Bughunt in space gets claustrophobic

Ryan Reynolds, an A-lister in a B-movie plot, in Life.
Ryan Reynolds, an A-lister in a B-movie plot, in Life.PHOTO: SONY PICTURES



104 minutes/Now showing/3/5 stars

The story: A soil sample from a Mars mission is brought on board the International Space Station for study. It is found to contain a microscopic living organism, thrilling crew members David (Jake Gyllenhaal), Miranda (Rebecca Ferguson), Roy (Ryan Reynolds), Sho (Hiroyuki Sanada), Hugh (Ariyon Bakare) and Kat (Olga Dihovichnaya). That joy sours rapidly.

What begins as a promising fact- based science thriller in the vein of The Martian (2015) or Gravity (2013) turns into a competently executed if unoriginal addition to the bughunt-in-space genre.

With A-listers such as Gyllenhaal and Reynolds in a B-movie plot, you would expect production values to be high and, indeed, this is an expensive-looking creature feature: The International Space Station looks solid and detailed, the spacesuits do not look like repurposed riot gear and the computer-generated spacewalk backdrops look as majestic as they should.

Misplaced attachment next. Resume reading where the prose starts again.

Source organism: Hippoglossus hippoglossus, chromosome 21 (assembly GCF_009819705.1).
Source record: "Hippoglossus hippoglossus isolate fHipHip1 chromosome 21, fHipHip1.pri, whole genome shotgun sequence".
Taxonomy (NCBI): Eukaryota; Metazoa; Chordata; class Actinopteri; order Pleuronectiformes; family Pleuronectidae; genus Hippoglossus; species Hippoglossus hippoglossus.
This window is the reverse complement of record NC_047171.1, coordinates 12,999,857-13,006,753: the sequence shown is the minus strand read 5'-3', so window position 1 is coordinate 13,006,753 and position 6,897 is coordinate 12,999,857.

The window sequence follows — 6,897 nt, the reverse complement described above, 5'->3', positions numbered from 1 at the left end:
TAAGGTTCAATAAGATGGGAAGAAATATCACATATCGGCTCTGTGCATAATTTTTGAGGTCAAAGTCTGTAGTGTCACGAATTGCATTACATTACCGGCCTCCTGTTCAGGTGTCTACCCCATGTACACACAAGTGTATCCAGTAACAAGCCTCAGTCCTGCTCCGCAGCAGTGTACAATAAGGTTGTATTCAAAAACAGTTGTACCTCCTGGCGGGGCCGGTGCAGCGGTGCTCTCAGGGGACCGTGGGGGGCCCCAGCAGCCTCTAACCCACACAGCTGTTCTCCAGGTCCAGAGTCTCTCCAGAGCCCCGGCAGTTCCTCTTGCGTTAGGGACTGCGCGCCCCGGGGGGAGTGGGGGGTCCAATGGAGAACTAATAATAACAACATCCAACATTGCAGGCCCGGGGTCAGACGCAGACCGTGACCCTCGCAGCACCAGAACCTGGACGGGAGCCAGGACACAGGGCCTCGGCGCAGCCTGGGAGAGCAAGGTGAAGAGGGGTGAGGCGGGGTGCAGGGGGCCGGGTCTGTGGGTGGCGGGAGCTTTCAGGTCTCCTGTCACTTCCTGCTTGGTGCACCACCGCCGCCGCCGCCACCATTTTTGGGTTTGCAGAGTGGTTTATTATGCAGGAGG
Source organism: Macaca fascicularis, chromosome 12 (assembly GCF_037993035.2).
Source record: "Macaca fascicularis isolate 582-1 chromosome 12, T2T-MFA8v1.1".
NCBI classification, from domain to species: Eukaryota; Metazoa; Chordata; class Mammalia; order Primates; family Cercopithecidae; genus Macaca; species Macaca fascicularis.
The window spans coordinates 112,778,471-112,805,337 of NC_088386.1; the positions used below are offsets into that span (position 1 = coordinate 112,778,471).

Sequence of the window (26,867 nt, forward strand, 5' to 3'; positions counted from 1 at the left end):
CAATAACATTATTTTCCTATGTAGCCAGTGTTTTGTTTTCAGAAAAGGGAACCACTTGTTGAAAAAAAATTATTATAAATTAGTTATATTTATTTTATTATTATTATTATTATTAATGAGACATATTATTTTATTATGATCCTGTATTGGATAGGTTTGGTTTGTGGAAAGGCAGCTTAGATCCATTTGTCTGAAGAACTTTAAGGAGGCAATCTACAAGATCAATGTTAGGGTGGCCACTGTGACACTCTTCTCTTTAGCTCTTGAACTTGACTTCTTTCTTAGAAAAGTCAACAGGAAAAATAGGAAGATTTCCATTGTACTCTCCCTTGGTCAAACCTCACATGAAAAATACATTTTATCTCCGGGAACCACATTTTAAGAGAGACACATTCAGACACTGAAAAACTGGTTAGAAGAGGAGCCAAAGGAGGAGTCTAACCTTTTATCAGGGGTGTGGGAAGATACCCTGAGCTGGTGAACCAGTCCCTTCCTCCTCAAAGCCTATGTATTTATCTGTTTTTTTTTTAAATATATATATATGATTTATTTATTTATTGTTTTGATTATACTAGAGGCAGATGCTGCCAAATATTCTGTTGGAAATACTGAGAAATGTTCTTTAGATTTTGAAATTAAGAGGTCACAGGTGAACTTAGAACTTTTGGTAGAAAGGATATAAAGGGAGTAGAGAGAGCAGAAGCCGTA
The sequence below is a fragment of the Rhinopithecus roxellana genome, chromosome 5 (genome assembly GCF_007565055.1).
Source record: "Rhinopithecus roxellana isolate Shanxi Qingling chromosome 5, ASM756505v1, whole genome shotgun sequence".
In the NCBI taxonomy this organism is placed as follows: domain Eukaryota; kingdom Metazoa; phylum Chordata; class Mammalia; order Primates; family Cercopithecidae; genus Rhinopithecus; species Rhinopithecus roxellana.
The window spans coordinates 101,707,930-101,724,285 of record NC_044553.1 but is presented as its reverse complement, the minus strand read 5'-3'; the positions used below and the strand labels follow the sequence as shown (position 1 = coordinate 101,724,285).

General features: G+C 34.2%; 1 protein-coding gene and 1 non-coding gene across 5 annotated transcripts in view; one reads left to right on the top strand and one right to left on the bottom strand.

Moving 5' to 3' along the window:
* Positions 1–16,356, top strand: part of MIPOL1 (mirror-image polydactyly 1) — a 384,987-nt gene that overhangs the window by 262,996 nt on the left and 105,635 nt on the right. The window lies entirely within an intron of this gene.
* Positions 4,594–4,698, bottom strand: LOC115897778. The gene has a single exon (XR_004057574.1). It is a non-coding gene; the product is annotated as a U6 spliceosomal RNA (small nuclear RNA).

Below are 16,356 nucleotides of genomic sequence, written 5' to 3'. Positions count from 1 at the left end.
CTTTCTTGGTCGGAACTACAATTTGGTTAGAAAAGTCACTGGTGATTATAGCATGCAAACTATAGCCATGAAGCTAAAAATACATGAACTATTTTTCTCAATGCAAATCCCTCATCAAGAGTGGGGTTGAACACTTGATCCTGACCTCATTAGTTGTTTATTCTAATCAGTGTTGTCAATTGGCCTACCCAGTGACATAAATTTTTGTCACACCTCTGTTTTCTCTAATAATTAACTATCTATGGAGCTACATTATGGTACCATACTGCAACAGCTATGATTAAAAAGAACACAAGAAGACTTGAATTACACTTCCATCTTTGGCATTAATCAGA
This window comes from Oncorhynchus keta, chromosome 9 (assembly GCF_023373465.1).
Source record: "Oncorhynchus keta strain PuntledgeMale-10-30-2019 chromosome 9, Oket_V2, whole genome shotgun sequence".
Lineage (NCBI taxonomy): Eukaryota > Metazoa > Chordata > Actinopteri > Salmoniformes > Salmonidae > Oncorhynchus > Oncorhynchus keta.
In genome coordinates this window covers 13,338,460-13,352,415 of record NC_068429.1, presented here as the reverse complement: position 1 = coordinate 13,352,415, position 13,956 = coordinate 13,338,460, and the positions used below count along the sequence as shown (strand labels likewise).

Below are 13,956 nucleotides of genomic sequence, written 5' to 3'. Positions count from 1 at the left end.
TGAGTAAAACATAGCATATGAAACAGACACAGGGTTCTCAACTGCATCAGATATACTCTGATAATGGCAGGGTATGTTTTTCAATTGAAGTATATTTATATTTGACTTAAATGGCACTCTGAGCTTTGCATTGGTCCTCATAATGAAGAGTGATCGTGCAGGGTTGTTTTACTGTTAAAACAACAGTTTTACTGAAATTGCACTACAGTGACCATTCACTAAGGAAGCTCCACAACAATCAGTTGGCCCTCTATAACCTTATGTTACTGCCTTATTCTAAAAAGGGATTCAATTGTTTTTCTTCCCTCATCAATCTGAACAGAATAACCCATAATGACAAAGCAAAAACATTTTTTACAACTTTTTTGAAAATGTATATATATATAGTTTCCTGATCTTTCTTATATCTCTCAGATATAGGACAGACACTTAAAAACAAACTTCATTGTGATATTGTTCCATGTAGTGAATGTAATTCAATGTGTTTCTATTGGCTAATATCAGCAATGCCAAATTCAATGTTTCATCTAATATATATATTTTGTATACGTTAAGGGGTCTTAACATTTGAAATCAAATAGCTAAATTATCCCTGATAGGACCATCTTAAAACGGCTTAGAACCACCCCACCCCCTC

As if mindful of comparisons to Gravity, director Daniel Espinosa (serial-killer thriller Child 44, 2015) keeps the glorious, vertigo-inducing spacescapes to a minimum. The claustrophobia angle is what he is looking for and he finds it.

Of course, Alien (1979) and The Thing (1982) loom large on the horizon for anyone attempting a confined-quarters survival movie, but Espinosa, wisely perhaps, chooses to assume that no one would mind a remake.

He avoids most of the cliches that plague films of this variety. There are no deus ex machina solutions to the crew's plight, for example. But he falls badly for other well-worn tropes, such as having scientist Hugh (Bakare) behave in an illogically cavalier way with an unknown life form.

Tip for scientists: When you meet an alien creature, no matter how cute it is, do not stick any body part you want to keep in its face.

A version of this article appeared in the print edition of The Straits Times on March 25, 2017, with the headline 'Bughunt in space gets claustrophobic'. Print Edition | Subscribe